Laying the Groundwork for Residential Cruising

My favorite reaction to telling someone that we are moving to a residential cruise ship is “No way! You are so bad ass!!” That reflects the excitement I feel when I think about the steps I’m taking to change our living situation.

Then the reality kicks in and I realize there are lots of details to attend to to get us from living in the 2,200 square-foot house we designed and had built in Colorado’s mountains to a 250ish square-foot cabin with veranda on a cruise ship that will circumnavigate the globe annually.

Decluttering the house started a year prior to the decision to move. The chaos was sucking my energy and creativity, so I set out to resolve the issue. What a relief it was to complete the project! I could feel my creativity and joy return as I made my way through the clutter.

Good thing I trained myself in successful decluttering for my needs. I’d learned that when I opened a cupboard, closet, or drawer to work on the contents that if my heart sagged, I’d close it, understanding I’d be back later. Usually the next time back I was ready to work it, even if just to take one or two layers out. Bags and boxes of unwanted and unneeded items were taken to the thrift stores and recycle center throughout the project. Those developed skills are coming in handy again.

Drone shot of Royal Caribbean’s Liberty of the Seas (top) and the MSC Seaside docked in Costa Maya, Mexico. (Photo: Brandon Nelson via Unsplash)

I do have a few friends who think I won’t be able to get rid of everything, which is our goal, and that we’ll end up having a storage shed. They don’t know me and our determination to be rid of everything but a few file bins of important papers. We intend to only own what we take to the ship, our new home.

Money access is another consideration. How can we deposit and withdraw funds from our various depositories? That’s actually a pretty easy consideration for us because we’ve had electronic deposit and access to accounts for shuffling money around. Our credit cards don’t charge international transaction fees, making purchases in other lands painless. The people we’ll hire to handle our mail will also make our deposits if we get checks that need handling.

I don’t know the answer yet to the question of “how do we get mail and packages?” that we do need to physically receive, but it’s on the list to get an answer to. We anticipate the ship will have arrangements all around the world for getting their supplies, and that we can use the same drop points. It’ll be interesting to discover how this works.

Is Expat status something we want for ourselves? Research will reveal that answer. Talking with our an attorney, our tax guy, and our investment counselor will be a big part of the research. Undoubtedly, they’ll have other people or resources for us to tap.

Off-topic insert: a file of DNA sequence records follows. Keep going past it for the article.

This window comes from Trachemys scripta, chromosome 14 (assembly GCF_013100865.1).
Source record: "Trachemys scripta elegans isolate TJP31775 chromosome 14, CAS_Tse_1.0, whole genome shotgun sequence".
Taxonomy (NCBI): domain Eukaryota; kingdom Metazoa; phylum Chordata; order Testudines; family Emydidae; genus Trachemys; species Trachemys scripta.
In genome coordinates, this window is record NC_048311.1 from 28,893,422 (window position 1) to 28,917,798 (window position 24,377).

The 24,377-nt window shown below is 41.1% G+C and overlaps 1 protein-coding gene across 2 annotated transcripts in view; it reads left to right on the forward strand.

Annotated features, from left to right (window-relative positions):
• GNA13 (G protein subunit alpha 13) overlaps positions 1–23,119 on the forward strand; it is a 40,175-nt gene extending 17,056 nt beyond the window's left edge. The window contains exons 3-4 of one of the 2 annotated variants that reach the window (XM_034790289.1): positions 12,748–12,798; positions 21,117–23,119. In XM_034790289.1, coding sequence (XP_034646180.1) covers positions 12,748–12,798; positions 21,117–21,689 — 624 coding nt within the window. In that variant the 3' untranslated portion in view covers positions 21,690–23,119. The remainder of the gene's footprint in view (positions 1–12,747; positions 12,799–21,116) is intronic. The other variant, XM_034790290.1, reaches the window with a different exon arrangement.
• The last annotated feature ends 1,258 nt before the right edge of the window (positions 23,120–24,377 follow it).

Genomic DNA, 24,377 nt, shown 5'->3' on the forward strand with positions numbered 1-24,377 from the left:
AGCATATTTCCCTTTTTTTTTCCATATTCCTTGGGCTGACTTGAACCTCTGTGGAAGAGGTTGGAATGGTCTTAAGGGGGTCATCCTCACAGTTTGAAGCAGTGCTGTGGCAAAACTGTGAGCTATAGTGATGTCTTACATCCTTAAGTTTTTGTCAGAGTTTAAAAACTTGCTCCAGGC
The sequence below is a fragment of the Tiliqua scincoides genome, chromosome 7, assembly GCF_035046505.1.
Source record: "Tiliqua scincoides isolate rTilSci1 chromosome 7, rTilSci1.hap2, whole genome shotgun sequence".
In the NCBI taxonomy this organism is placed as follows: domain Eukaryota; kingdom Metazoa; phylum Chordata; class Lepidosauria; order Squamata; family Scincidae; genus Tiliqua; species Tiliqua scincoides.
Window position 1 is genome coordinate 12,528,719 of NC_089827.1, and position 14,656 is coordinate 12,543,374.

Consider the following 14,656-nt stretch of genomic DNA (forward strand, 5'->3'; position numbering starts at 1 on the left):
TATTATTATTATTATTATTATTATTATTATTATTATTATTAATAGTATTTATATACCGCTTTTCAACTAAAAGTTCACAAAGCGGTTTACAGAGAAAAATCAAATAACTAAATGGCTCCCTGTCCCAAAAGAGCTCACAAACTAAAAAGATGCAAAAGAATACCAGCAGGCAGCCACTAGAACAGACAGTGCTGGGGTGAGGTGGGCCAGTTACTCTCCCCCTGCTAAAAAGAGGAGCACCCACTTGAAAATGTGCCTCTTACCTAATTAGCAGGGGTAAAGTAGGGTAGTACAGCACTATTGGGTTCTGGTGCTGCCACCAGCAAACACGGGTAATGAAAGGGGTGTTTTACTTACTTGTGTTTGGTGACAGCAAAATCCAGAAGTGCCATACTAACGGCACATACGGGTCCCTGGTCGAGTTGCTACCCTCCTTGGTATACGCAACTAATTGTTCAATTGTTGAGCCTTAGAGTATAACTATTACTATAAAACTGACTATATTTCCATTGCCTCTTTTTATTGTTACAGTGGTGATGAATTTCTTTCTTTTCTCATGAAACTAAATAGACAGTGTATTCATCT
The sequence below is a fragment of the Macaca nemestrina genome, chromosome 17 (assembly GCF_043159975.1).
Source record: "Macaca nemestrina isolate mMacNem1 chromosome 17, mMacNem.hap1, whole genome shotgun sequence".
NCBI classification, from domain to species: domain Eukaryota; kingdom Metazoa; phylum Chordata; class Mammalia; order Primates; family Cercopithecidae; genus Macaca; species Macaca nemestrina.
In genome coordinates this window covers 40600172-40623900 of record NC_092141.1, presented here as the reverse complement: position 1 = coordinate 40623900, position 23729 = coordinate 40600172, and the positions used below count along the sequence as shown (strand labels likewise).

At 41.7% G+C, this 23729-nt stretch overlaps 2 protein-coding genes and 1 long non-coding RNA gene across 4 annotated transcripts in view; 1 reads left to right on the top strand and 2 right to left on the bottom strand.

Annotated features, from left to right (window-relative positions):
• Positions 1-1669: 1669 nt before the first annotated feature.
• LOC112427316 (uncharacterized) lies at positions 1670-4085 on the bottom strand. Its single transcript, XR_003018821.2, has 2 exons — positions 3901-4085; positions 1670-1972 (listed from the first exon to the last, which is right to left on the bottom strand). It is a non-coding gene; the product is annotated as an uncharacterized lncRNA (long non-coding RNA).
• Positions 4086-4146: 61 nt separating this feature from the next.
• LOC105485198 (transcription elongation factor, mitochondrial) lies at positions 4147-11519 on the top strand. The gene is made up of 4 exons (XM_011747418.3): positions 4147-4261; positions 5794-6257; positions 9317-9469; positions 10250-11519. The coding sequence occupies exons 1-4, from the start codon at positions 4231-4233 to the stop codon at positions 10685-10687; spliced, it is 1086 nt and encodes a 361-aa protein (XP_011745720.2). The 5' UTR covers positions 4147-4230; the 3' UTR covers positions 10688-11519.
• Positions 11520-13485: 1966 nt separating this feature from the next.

Medicare is designed for people who live in the United States, not for people who live abroad. We’ll definitely need to buy additional health insurance. I’ve already talked to my insurance agent and expect to talk to more people about this issue. The ship will have a doctor for some medical issues. The countries we will visit will most likely have doctors and hospitals to take care of some situations. And flying home to make use of Medicare will be another option. Travel insurance — including insurance for medical evacuation by private medical jet — will be part of the health care formula.

We have lots of family and friends we want to keep in touch with. Many have expressed a desire to come visit us. The ongoing research includes what arrangements the ships have for their residents. There’s also the possibility that when we dock in some cities or locations for longer periods that our friends and family can meet us there for a visit.

That’s not the same thing, but it is an interesting option. Given that residential cruise ships often stay in port for longer periods of time than holiday cruise ships this could be a great solution!

From my research to date I’ve learned that each ship has a different set of offerings for their residents. We are curious about getting massages and physical therapy onboard, haircuts, exercise classes, a kitchen to occasionally do our own cooking in, storage for our suitcases and trunks, formal dinners, lectures and entertainment, and much more. There are lots of details to understand about our new home-to-be.

One of the biggest and most vital questions is, how does a residential cruise ship cater to digital nomads? Do they have solid and at least reasonable fast Internet for us so we can continue our businesses? Is there office space we can use or rent as our own? What about printers and scanners for our use? We plan to keep working and staying connected to our land-based community, so this is a big bit of groundwork to lay and build on.

Moving to a residential cruise ship is a big change for us. It’s not a retirement plan in the traditional sense. We are going going to expand our engagement with the world, but also stay engaged with life, our businesses, and at least some of our hobbies.

Last Updated August 20, 2023
Originally Published May 29, 2023

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